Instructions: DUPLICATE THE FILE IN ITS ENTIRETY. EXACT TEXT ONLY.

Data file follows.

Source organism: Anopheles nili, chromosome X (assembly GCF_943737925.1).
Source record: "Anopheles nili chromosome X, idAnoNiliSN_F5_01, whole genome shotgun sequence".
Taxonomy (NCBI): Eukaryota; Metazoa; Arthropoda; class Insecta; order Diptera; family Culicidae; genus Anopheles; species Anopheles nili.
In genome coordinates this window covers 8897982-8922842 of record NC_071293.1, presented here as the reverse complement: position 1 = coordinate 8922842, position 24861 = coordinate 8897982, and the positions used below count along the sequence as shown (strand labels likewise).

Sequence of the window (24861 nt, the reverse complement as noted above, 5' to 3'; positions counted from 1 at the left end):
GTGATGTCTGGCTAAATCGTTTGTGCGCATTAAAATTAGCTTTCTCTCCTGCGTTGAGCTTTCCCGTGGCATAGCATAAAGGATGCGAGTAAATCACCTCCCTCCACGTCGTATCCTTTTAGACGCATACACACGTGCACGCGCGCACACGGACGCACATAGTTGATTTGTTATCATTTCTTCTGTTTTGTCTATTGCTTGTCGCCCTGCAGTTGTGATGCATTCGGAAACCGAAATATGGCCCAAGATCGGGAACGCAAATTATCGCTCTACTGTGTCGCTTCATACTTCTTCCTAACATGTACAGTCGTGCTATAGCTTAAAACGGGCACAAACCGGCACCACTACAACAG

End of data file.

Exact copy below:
Source organism: Anopheles nili, chromosome X (assembly GCF_943737925.1).
Source record: "Anopheles nili chromosome X, idAnoNiliSN_F5_01, whole genome shotgun sequence".
Taxonomy (NCBI): Eukaryota; Metazoa; Arthropoda; class Insecta; order Diptera; family Culicidae; genus Anopheles; species Anopheles nili.
In genome coordinates this window covers 8897982-8922842 of record NC_071293.1, presented here as the reverse complement: position 1 = coordinate 8922842, position 24861 = coordinate 8897982, and the positions used below count along the sequence as shown (strand labels likewise).

Sequence of the window (24861 nt, the reverse complement as noted above, 5' to 3'; positions counted from 1 at the left end):
GTGATGTCTGGCTAAATCGTTTGTGCGCATTAAAATTAGCTTTCTCTCCTGCGTTGAGCTTTCCCGTGGCATAGCATAAAGGATGCGAGTAAATCACCTCCCTCCACGTCGTATCCTTTTAGACGCATACACACGTGCACGCGCGCACACGGACGCACATAGTTGATTTGTTATCATTTCTTCTGTTTTGTCTATTGCTTGTCGCCCTGCAGTTGTGATGCATTCGGAAACCGAAATATGGCCCAAGATCGGGAACGCAAATTATCGCTCTACTGTGTCGCTTCATACTTCTTCCTAACATGTACAGTCGTGCTATAGCTTAAAACGGGCACAAACCGGCACCACTACAACAG